OK, if Republicans have no sympathy, no caring for others less fortunate, no sense of responsibility for the general welfare, let’s put human interest aside for a moment, and think in hard-nosed economic terms.
Under the Affordable Care Act the federal government will pay 100 percent of the cost of medicaid expansion for three years and gradually taper their contribution down to 90 percent thereafter. They will pay these cost with tax money we will be sending, regardless, to Washington. So, if we don’t take the money we will be subsidizing the states that do.
But what if the Feds renege? They have never failed to keep their bargain on Medicaid or Medicare. But what if they do? Easy answer — states can opt out of the expanded services anytime without penalty, guaranteed by the U. S. Supreme Court.
Continuing this line of thinking in practical rather than moral terms — the uninsured show up in hospital emergency rooms and often have chronic conditions that go untreated. But if for Republicans the human cost in pain and suffering doesn’t matter, let’s talk economics. ER care is very expensive and we all pay for that with higher insurance rates. Untreated chronic conditions result in more ER care and lost wages. For example, an untreated diabetic may lose a foot and become unable to work.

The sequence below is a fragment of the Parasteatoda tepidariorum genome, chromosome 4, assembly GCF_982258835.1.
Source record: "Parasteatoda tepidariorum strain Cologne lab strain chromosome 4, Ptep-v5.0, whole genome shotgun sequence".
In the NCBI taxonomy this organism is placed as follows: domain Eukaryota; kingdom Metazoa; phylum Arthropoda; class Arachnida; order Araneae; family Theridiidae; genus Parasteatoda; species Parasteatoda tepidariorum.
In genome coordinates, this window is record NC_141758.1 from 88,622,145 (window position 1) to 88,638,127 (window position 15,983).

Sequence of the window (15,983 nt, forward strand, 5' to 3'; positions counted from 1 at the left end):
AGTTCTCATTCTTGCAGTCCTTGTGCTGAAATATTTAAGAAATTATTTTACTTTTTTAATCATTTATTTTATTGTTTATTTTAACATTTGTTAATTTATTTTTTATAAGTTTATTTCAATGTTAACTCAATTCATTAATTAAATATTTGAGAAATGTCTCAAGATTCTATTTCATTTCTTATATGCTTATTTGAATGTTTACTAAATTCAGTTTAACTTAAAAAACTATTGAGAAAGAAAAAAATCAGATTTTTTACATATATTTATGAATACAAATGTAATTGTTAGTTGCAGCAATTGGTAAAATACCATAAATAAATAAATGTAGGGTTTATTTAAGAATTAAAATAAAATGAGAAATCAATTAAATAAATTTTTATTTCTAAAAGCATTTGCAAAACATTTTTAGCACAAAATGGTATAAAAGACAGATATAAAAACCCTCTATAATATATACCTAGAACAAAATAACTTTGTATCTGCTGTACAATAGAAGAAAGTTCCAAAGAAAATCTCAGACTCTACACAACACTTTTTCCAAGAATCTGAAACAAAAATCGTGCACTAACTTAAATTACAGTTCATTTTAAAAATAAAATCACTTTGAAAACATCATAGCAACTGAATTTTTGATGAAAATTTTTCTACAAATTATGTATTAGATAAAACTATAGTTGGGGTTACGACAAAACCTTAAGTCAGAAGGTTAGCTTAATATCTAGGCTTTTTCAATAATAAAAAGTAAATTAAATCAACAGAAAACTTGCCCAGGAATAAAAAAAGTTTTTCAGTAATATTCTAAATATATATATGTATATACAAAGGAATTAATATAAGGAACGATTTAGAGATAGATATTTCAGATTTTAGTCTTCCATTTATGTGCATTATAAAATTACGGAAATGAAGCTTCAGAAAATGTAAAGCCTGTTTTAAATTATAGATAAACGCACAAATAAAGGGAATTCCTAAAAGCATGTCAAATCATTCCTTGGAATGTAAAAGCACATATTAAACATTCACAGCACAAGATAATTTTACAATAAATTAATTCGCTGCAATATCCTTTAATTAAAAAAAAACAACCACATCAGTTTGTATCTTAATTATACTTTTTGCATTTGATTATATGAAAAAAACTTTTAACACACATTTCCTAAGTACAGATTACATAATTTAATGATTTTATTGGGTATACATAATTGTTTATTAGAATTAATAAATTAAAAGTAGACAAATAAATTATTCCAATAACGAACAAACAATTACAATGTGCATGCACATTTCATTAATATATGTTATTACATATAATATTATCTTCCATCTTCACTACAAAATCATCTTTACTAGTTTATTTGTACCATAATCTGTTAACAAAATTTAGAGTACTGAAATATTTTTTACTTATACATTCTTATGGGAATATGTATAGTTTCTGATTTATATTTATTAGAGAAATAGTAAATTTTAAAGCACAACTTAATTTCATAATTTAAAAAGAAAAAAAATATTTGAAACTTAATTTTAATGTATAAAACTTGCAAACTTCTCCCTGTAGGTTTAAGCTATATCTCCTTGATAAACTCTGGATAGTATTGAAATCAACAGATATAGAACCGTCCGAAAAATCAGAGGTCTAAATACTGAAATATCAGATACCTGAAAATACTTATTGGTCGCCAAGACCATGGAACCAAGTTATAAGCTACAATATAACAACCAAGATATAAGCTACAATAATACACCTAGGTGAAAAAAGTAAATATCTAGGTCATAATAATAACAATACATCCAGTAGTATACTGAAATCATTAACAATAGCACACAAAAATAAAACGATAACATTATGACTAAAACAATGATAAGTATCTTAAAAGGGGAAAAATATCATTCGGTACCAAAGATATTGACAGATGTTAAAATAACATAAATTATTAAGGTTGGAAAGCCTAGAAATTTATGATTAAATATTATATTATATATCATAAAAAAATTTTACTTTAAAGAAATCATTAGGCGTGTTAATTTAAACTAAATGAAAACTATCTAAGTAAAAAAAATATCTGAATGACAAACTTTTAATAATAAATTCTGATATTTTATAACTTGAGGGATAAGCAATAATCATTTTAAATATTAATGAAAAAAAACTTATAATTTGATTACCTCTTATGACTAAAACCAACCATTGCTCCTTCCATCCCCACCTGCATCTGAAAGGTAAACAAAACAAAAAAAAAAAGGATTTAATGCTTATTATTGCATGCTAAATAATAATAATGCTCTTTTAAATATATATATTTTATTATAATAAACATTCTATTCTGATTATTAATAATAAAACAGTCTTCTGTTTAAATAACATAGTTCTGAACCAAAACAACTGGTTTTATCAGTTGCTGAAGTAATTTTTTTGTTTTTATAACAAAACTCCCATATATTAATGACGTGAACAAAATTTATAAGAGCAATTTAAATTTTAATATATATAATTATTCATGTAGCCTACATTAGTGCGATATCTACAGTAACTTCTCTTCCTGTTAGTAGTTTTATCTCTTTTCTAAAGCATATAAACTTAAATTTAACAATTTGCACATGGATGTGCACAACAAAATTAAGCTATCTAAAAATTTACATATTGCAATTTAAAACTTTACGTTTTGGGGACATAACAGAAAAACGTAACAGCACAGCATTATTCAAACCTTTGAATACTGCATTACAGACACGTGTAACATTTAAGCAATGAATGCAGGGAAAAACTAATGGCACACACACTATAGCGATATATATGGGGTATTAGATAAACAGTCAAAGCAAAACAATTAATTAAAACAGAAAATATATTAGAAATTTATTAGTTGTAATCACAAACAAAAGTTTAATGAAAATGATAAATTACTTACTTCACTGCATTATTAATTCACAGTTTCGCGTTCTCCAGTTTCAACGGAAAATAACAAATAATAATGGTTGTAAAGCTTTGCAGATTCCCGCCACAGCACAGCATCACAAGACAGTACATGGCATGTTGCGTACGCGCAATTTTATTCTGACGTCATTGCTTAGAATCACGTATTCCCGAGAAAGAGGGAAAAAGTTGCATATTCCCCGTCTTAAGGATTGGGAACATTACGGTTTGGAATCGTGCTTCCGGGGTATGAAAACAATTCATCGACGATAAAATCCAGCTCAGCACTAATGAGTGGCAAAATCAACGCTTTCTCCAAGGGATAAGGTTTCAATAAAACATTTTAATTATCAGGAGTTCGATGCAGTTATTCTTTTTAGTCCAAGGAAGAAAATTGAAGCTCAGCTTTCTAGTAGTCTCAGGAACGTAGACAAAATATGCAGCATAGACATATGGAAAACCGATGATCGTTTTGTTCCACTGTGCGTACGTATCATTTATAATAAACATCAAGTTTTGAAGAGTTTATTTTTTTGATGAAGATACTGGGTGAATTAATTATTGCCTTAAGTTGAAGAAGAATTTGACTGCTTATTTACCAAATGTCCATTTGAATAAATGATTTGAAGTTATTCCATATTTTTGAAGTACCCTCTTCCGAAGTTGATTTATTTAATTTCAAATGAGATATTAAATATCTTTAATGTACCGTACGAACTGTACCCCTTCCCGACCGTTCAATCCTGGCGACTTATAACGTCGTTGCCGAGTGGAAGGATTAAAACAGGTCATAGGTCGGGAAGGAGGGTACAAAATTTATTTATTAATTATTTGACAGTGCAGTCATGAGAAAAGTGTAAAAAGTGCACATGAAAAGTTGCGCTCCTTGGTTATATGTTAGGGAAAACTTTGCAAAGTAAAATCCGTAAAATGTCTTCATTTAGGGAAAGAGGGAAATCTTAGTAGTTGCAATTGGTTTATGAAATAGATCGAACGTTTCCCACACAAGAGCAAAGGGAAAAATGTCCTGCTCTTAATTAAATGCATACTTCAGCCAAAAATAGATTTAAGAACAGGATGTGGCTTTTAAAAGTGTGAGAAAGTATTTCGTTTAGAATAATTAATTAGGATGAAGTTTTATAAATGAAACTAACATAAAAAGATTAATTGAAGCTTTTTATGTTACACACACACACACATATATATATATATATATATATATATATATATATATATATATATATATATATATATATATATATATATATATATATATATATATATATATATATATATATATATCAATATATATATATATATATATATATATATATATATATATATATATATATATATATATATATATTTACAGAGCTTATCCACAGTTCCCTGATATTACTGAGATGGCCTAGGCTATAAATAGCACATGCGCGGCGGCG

Healthy people are happier, earn more, consume more, pay more taxes and make a contribution to the economy. Expanding Medicaid in New Hampshire is a win-win for everybody.
Hang on, here we go again
To the editor:
Once again, the Republicans in Congress are threatening real harm to the country if they don’t get their way. They say they will shut down the government or stop the U.S. from paying its debts, or both, unless the administration and congressional Democrats make more spending cuts like the disastrous sequester and agree to kill the Affordable Care Act (ACA) by defunding it — two bad ideas that require a letter all their own.